To see all posts from my July 28, 2015 visit to the New Orleans Zephyrs (this is Part Two) click HERE. To see all of the posts from my July/August 2015 trip through the Deep South, click HERE. To see ALL of my “On the Road” posts (going back to 2010), click HERE.
2015 “On the Road” landing page HERE!
So, as I was saying in part one of this New Orleans blog saga, I happened to visit Zephyr Field on what was a low-key Tuesday night.
While the Zephyrs play in a sizable market, they’re in a tough situation regarding their ability to consistently draw large crowds. There are endless year-round entertainment options in New Orleans, so professional baseball in a neighboring suburb is bound to get overlooked by locals and tourists alike. Plus, the area is one of the few in the country where college baseball — particularly Louisiana State University — is a major draw in its own right. The biggest crowd in Zephyr Field history was in 2001, and it wasn’t to see the Zephyrs. Rather it was to see LSU take on Tulane in the super regionals.
College football is massively popular in the greater New Orleans as well, and of course the National Football League Saints are a year-round concern. There’s also an National Basketball Association team — the Pelicans — whose name is, at least in part, an homage to the New Orleans Pelicans Minor League club that operated throughout the first half of the 20th century. In fact, Pelicans owner Tom Benson (who also owns the Saints) tried to relocate the (then) Double-A Charlotte Knights to New Orleans in 1993. If he had done so, he would have named them the “Pelicans.” This move never came to fruition, however, as the Denver Zephyrs relocated to New Orleans instead (more info on that move can be found in the previous post).
The Saints train in Metairie, and their preseason facility is visible from Zephyr Field. It’s that rectangular building in the distance, not-so-secretly containing an indoor football field.
If one was to then move one’s head, and thus, eyes, to the left, then one would then see that Zephyr Field has a pool.
There is also a small concourse arcade, for those who just can’t, under any circumstance, bring themselves to watch baseball. (For the record, I was once pretty good at “Cruisin’ USA,” a staple of boardwalk arcades during my teenage years.)
But while cruisin’ is allowed, smokin’ is not. There was something about this signage that captured me; at first glance it appeared to be a cryptic communique from a lost civilization.
Crusin’ back to the field of play, here’s how things looked from the third base side.
When in the press box, idle wandering wasn’t my primary concern. I ended up spending an enjoyable inning and a half on the air with the Zephyrs broadcast team of Tim Grubbs and Ron Swoboda (yes, the Ron Swoboda, of 1969 Miracle Mets fame). Grubbs calls all 144 Zephyrs games each season and also coordinates team travel; Swoboda, a veteran TV sports journalist who has long called New Orleans home, joins him for every home game.
During the course of our on-air conversation, we got to talking about my recent story on Norfolk Tides executive vice president Dave Rosenfield. I mentioned that Rosenfield was once name-checked on The Simpsons and Swoboda mentioned that he was as well.
Wow, I had forgotten about that! It’s in the season 22 episode Moneybart:
Marge: Lisa, can’t you let your brother back on the team? Fly balls and fungoes come and go, but family is forever.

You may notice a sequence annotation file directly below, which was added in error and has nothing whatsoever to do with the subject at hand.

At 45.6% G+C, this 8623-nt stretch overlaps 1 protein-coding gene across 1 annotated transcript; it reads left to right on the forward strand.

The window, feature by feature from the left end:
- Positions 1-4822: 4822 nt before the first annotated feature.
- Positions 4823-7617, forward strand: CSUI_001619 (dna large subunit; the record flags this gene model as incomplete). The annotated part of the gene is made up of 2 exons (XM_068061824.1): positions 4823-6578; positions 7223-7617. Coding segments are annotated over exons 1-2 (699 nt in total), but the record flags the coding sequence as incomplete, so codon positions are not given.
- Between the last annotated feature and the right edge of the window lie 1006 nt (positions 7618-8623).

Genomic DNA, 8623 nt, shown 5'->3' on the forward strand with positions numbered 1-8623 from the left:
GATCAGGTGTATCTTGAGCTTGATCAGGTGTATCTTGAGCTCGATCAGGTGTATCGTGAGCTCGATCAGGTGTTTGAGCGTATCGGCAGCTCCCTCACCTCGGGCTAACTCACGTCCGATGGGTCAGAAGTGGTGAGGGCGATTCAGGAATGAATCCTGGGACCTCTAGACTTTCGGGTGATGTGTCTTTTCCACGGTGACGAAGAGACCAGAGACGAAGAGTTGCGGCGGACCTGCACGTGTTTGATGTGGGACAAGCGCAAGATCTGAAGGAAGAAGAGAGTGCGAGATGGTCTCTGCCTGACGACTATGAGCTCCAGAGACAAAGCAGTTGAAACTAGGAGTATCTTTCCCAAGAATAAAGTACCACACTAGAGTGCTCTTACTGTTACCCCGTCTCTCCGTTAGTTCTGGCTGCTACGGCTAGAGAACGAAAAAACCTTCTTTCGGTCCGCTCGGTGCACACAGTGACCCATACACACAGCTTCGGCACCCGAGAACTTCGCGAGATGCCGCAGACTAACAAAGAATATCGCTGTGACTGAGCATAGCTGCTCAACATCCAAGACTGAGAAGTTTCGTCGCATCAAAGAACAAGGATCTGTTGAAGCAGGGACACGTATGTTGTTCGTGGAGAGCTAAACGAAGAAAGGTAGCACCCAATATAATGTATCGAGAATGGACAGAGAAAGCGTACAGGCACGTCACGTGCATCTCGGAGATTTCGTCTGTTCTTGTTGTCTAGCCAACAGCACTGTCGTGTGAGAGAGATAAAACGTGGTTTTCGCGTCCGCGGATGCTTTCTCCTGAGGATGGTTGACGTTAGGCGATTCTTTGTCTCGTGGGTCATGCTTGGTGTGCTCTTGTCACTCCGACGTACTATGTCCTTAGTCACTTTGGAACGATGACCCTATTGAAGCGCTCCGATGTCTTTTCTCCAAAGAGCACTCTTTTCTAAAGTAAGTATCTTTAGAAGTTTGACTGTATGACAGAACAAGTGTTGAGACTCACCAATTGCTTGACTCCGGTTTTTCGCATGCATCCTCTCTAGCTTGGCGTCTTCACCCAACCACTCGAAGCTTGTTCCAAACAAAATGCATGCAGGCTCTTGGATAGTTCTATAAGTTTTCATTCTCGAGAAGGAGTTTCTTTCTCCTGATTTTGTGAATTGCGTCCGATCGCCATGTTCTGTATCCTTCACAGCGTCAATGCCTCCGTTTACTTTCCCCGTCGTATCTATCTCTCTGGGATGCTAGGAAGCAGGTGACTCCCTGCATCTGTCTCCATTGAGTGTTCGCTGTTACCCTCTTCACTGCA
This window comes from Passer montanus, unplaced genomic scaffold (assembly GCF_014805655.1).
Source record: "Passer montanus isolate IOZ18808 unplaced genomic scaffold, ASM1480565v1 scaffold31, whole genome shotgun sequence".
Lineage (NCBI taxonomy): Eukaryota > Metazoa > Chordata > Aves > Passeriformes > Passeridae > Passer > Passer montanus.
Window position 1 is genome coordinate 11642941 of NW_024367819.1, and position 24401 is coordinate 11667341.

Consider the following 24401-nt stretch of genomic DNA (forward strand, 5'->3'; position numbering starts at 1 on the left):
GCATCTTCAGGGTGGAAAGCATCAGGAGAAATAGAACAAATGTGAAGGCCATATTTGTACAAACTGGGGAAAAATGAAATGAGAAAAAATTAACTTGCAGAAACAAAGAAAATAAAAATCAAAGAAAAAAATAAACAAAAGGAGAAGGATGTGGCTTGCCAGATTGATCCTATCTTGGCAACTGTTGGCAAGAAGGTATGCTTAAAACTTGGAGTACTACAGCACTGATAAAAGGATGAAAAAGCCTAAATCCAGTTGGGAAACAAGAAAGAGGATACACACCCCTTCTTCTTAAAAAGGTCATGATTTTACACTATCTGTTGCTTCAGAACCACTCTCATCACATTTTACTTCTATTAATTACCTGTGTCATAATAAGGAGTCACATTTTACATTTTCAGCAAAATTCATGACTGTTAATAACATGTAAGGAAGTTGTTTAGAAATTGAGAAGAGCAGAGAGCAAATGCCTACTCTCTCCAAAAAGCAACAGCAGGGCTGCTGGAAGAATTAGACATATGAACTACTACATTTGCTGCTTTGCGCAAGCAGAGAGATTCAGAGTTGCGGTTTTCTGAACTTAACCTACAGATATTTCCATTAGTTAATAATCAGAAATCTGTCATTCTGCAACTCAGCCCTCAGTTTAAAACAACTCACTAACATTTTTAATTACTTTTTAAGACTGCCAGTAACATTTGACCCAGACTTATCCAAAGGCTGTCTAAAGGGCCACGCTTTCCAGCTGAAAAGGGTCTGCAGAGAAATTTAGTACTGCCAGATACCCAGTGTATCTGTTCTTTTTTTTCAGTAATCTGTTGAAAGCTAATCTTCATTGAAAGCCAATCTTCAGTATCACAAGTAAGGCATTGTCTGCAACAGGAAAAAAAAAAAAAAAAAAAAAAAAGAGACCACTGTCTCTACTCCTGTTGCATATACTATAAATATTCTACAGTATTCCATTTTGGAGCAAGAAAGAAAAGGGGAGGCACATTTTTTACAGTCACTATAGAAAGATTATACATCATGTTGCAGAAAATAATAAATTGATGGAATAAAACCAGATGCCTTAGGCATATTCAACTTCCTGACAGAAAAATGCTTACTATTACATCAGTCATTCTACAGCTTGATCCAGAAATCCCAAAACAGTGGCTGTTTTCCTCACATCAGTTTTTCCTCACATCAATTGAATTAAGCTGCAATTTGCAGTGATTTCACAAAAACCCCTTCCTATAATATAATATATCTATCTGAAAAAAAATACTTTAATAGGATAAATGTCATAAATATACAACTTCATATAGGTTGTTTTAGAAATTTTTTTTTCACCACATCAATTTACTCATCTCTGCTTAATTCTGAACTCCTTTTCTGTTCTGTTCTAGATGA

Homer: Sorry, Marge, I got to call bullcrap on that one. The ’69 Mets will live on forever, but do you think anyone cares about Ron Swoboda’s wife and kids? Not me, and I assume not Ron Swoboda.
Swoboda laughed off this out-of-right-field swipe, with an attitude of “Hey, at least people are still talking about me.”
Anyhow, thanks to Grubbs and Swoboda for having me on. This photo of the three of us, taken in rushed circumstances during a commercial break, is not ideal. But it’s all I’ve got, and I’m happy to have it.
Returning back to the concourse, I did my best to heed this sign. I like that the Zephyrs opted for the foreboding “Beware” as opposed to the more standard “Be Aware.”
One “object” that was hard to miss on this evening were the shoes worn by (since released) outfielder Jordany Valdespin. The team did a better job at documenting this than I did.
Jordany Valdespin signing some pregame autographs…. Check out those shoes! pic.twitter.com/32diicoh72
— New Orleans Zephyrs (@zephyrsbaseball) July 28, 2015
Another “object” that I tried to be aware of was Boudreaux, the Zephyrs’ Nutria mascot. I failed to cross paths with him during the evening, which was frustrating because I’d always wanted to get my picture taken with a swamp rat. This is the best photo of him that I could manage, which is essentially the same as no photo. You can kinda sorta see him ducking back into the dugout:I have found myself increasingly interested in nutria after visiting New Orleans. Did you know that they were introduced to the area by hot sauce magnate E. A. McIlhenny, who wanted to raise them for their fur? Or that Sheriff Harry Lee, an anti-nutria crusader, once granted Boudreaux a stay of execution? I don’t have documentation regarding this latter assertion, but this is what Zephyrs director of media relations Dave Sachs told me and therefore it must be so.
While I failed at documenting Boudreaux on this evening, I did succeed at documenting a Metairie sunset. I messed around with the filters and settings on Instagram before posting this and therefore consider this it to be a dishonest photograph. But sometimes, dishonesty is beautiful.
And with that, I concluded my evening in the New Orleans suburb of Metairie. I have since been accused of bringing bad luck upon the land, but what else is new?
— Tim Grubbs (@MrTimGrubbs) August 14, 2015